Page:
Georgia Proposes Law Requiring Parental Consent for Minors on Social Media

by Gregory Sirico

With data collection on the rise, Georgia lawmakers are currently petitioning for Senate Bill 351, which would require a user's age before social media use.

Teenager with hood on using phone as notifications pop up

Colorado Attorney General Calls For Cannabis Reclassification

by Gregory Sirico

In this article, Best Lawyers highlights a recent call to action by the Colorado state attorney general, requesting a full drug reclassification of cannabis.

Cannabis buds sitting on a checkerboard tabletop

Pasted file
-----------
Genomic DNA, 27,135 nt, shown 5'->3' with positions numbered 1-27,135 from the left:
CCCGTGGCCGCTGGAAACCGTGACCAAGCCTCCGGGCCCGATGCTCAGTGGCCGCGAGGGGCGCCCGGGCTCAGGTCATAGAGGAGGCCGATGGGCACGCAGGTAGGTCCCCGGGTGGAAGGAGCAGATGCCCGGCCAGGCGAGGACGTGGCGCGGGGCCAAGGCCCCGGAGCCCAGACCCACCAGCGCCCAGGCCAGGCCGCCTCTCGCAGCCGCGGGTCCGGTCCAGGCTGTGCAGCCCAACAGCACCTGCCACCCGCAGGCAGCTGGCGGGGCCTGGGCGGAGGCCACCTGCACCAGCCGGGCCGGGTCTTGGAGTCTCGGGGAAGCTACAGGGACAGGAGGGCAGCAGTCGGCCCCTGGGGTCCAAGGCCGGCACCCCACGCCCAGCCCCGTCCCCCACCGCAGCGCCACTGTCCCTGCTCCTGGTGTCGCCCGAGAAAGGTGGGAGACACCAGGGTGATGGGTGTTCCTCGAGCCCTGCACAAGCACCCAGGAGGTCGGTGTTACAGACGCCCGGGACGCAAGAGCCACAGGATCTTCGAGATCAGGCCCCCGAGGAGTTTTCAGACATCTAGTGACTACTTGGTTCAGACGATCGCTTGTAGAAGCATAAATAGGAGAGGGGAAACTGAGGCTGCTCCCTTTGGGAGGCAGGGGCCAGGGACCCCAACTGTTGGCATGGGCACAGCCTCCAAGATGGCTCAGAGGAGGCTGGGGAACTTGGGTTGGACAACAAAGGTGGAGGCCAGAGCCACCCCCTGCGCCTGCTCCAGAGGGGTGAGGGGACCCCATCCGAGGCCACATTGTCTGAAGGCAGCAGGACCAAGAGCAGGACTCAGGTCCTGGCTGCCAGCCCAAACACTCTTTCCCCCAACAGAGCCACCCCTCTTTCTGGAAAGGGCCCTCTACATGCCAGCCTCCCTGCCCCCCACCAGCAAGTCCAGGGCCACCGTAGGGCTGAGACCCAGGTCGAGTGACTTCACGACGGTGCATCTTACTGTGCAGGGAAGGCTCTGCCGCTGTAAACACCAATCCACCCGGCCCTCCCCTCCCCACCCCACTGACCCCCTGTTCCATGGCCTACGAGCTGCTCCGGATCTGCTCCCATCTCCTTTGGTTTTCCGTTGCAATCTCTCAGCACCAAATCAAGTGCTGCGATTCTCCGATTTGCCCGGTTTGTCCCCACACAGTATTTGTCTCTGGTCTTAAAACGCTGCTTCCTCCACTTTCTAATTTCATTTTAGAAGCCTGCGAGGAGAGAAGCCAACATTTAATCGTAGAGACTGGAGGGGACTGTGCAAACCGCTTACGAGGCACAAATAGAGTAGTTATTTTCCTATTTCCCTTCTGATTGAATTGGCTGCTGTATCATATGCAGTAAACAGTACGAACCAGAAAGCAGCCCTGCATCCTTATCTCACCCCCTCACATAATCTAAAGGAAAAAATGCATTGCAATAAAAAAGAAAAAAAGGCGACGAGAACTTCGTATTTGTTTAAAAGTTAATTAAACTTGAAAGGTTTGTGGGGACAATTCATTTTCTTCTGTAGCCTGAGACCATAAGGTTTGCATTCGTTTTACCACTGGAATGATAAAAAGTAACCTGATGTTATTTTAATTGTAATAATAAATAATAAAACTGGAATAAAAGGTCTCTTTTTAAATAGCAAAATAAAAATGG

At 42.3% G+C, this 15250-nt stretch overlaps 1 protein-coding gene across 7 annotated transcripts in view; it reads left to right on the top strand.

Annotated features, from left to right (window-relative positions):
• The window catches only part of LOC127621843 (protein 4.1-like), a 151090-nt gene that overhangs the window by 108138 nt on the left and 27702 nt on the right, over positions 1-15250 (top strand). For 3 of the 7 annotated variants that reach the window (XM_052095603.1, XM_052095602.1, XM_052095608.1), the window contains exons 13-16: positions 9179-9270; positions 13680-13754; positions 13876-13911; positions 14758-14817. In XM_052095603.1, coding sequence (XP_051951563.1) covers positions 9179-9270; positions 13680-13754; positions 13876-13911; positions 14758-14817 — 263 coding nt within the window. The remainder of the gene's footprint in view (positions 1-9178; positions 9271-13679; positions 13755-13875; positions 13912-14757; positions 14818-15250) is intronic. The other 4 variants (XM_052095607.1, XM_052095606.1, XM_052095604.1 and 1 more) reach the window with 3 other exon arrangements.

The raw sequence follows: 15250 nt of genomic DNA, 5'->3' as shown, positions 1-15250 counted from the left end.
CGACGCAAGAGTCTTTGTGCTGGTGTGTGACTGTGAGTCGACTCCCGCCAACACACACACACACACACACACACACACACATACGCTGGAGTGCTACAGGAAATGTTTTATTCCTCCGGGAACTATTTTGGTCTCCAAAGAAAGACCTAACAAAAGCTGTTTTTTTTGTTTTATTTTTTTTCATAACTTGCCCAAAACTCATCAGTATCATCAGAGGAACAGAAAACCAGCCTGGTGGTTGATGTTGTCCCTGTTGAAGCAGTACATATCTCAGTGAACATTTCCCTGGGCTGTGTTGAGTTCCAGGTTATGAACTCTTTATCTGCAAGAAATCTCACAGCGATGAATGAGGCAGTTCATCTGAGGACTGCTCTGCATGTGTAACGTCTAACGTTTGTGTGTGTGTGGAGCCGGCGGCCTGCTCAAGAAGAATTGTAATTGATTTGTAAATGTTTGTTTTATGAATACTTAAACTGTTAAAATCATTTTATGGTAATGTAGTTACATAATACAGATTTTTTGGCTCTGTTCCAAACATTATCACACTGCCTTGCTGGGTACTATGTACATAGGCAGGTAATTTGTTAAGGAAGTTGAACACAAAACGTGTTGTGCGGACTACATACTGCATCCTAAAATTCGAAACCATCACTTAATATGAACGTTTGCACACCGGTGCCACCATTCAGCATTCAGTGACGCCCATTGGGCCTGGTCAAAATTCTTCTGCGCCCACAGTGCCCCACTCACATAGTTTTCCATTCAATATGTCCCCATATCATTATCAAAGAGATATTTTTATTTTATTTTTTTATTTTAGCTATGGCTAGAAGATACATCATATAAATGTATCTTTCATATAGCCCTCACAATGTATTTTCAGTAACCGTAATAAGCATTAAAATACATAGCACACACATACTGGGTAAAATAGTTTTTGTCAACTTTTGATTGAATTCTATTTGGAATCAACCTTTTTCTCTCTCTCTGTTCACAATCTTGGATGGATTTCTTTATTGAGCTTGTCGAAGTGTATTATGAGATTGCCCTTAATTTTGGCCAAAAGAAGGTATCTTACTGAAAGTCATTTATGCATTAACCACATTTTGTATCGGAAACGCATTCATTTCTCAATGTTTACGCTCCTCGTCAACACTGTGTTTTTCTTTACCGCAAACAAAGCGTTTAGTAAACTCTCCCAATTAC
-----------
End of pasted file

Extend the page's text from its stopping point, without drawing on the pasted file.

6 Ways a Lawyer Can Help You With Your Medical Malpractice Claim

by Adam Malone

If you believe you have a medical malpractice claim, contact an experienced medical malpractice lawyer. Read on to learn how they can help with your claim.

Doctor in white lab coat showing x-ray to patient in blue scrubs

An Employer’s Guidebook to Responding to Online Harassment

by Belle Harris and Brent Siler

Navigating online defamation against your business requires strategic responses. Two employment lawyers guide how to leverage contracts, understand social media limitations and the risks of legal action.

Image of person pushing giant phone with mouth and words coming out